WASHINGTON - In some ways, the most striking thing about the shooting at the U.S. Holocaust Memorial Museum is the fact that the accused gunman is an octogenarian. The elderly are the least violent people in U.S. society, federal crime statistics show, being just a little more likely to commit homicide than preteens.

The FBI listed 17,040 homicides in 2007, the most recent year for which complete statistics are available. Of those, people 65 and older committed 156, or just under 1 percent. Teenagers ages 13 to 16 - just a four-year bracket - committed more than triple that number. The only age group that committed fewer homicides than the elderly were children 12 and younger.

James von Brunn, the 88-year-old man who allegedly shot and killed guard Stephen Johns on Wednesday at the Holocaust Museum, is the oldest homicide defendant in recent memory in the District of Columbia, according to the U.S. Attorney's Office. The agency does not keep records of defendants based on age, but a spokesman said an informal poll of prosecutors and detectives did not turn up any defendants past their 70s.

"No one has heard of someone this age," said Benjamin Friedman, special counsel for the agency.

Criminologists said the shooting was so unusual that it was not even an area of study. "I don't know of any study of older offenders," said Louis Schlesinger, professor of forensic psychology at the John Jay College of Criminal Justice in New York. "There would be no reason to target older people as offenders" because they are such a minuscule part of the criminal population, he said.

It does happen, of course. Frank Spillman, 94, was charged last year with killing his landlord in Oakland, Calif.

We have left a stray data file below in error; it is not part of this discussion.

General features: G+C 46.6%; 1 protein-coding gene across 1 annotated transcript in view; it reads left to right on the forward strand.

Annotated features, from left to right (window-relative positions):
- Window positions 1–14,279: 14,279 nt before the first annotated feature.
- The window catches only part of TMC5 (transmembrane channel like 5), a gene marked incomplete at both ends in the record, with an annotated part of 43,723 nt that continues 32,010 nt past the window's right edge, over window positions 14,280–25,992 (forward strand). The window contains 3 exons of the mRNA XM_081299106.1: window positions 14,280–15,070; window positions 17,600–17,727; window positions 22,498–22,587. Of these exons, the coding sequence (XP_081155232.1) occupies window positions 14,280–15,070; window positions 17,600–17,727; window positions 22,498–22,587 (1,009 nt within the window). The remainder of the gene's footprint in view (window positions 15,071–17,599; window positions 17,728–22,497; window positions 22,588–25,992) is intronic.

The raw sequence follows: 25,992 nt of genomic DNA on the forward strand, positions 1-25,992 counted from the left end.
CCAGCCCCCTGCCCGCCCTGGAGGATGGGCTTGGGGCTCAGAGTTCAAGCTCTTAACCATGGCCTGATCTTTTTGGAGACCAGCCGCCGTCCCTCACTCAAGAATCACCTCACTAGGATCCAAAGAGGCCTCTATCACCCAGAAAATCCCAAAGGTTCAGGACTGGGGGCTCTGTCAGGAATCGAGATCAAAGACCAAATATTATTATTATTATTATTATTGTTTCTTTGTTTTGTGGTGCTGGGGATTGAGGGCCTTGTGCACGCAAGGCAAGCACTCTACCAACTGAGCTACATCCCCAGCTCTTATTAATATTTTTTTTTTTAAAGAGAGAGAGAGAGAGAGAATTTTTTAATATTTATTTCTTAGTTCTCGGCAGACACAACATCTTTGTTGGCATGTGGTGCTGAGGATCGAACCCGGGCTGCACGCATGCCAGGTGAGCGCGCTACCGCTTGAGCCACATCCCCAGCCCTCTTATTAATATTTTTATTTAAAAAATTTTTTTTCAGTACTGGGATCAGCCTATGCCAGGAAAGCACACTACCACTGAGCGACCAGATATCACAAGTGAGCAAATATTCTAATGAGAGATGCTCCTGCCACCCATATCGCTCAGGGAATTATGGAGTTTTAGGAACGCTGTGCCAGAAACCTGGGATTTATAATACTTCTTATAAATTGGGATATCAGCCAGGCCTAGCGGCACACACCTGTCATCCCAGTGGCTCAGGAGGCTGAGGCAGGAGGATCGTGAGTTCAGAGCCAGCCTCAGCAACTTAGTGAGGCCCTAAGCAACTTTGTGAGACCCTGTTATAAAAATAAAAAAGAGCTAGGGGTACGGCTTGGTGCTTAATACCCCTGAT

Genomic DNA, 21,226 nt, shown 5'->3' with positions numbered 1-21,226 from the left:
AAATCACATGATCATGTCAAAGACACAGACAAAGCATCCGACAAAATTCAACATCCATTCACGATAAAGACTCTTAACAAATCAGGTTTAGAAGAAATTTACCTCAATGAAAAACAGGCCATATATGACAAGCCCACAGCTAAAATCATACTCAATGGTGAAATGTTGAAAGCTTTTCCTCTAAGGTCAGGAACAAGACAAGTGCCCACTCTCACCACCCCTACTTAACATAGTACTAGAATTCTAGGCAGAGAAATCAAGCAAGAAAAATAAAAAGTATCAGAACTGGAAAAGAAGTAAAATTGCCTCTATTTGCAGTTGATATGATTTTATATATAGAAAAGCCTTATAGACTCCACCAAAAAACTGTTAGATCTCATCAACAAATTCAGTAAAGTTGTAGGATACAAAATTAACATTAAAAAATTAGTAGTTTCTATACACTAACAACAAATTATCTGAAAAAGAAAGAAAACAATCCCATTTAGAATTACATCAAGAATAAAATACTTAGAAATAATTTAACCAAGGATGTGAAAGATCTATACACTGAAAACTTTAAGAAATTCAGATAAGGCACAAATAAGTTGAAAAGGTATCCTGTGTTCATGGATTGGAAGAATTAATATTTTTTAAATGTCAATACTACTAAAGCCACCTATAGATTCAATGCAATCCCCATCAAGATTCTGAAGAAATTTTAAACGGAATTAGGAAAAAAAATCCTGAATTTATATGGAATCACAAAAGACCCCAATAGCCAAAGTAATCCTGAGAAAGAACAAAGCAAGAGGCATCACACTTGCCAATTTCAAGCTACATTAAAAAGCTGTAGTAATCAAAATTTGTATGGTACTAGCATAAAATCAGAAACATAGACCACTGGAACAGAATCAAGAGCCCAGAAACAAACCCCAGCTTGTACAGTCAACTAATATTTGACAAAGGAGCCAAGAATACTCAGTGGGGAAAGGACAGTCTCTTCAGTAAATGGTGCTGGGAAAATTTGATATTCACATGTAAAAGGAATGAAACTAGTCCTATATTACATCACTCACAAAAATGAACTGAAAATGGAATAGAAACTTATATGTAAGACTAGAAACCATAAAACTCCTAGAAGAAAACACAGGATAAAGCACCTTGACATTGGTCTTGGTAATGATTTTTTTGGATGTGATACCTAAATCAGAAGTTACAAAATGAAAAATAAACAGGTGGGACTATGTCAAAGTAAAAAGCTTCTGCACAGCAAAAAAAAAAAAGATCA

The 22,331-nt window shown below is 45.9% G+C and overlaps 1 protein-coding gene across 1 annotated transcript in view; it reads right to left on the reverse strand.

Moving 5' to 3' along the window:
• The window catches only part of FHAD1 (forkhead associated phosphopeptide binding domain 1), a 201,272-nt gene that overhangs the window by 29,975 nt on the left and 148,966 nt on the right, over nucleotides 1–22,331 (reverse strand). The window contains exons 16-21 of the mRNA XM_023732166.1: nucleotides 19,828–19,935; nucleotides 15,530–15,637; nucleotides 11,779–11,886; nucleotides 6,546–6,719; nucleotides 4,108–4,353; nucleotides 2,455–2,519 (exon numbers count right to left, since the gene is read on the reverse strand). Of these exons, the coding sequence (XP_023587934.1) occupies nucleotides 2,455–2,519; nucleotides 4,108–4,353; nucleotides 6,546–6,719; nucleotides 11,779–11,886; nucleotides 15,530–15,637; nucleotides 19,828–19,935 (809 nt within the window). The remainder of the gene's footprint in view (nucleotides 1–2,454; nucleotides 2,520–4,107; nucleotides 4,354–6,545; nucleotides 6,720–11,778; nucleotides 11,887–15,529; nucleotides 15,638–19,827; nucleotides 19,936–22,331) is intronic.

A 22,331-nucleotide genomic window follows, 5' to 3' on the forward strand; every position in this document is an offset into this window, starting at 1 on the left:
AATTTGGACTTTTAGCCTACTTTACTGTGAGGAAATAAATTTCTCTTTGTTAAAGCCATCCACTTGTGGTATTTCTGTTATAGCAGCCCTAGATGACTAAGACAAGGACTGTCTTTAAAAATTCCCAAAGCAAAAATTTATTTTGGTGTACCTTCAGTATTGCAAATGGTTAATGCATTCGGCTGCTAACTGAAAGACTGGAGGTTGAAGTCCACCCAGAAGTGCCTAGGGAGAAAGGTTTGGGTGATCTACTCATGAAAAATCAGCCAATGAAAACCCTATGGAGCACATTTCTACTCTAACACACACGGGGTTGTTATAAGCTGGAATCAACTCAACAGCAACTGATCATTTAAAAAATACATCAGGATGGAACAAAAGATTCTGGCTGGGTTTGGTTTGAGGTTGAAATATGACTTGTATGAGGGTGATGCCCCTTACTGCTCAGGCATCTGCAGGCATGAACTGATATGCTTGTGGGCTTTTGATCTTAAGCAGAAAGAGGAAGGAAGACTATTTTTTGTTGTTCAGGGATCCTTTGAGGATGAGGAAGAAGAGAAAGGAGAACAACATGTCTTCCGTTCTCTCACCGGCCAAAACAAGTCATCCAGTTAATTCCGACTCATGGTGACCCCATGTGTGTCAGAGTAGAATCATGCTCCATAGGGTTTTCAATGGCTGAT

Lena Driskell was 79 in 2006 when she was charged with shooting her 85-year-old ex-boyfriend. Both were living in a senior citizens' high-rise in Atlanta when she discovered he was dating another woman.

But the FBI statistics bear out what psychologists and psychiatrists routinely say: Stereotypes about grumpy old men aside, men (and women, who commit about 10 percent of all homicides) become less violent for every year they live after age 25.

In men, surging testosterone levels, coupled with the relative immaturity of the brain's frontal lobes (the brain's executive center, which inhibits impulses), push homicidal violence to a peak between the ages of 17 to 24. Men in that age range were charged with 4,738 homicides in 2007. As in years past, this was by far the highest category.

For each five-year period thereafter, people committed fewer slayings, a steadily descending staircase of violence. By the senior years, a "wisdom of living" has settled in, said neuropsychiatrist Richard Restak, in which violence is rarely considered.

When impulse control is lost in later years, it is either very minor - think of the elderly complaining loudly about poor service or waiting in line - or is often a sign of deterioration in the frontal lobe, said Naftali Berrill, director of the New York Center for Neuropsychology and Forensic Behavioral Science, a private consulting firm that often works on mental evaluations in criminal cases.

"There's also an evolutionary reason why people become less violent in their later years," Berrill said. "Physical frailty makes it hard to engage in aggressive acts. You're more easily wounded. The elderly can't compete, physically, with the younger and stronger, so they don't."

Judge Postpones von Brunn Hearing

The white supremacist accused of killing a guard at the U.S. Holocaust Memorial Museum in Washington is too injured to appear in court, prosecutors said yesterday.

James von Brunn, 88,

is in critical but stable condition, U.S. Attorney Nicole Waid told a

federal judge.

Magistrate Judge John Facciola adjourned the case for a week to allow for von Brunn's condition to improve.

Von Brunn was shot in

the face after firing at security guard Stephen T. Johns, police said. Johns later died.

The judge appointed public defender A.J. Kramer to represent von Brunn. Kramer declined to provide details of his meeting with von Brunn or to say whether von Brunn was cooperating.

- Bloomberg News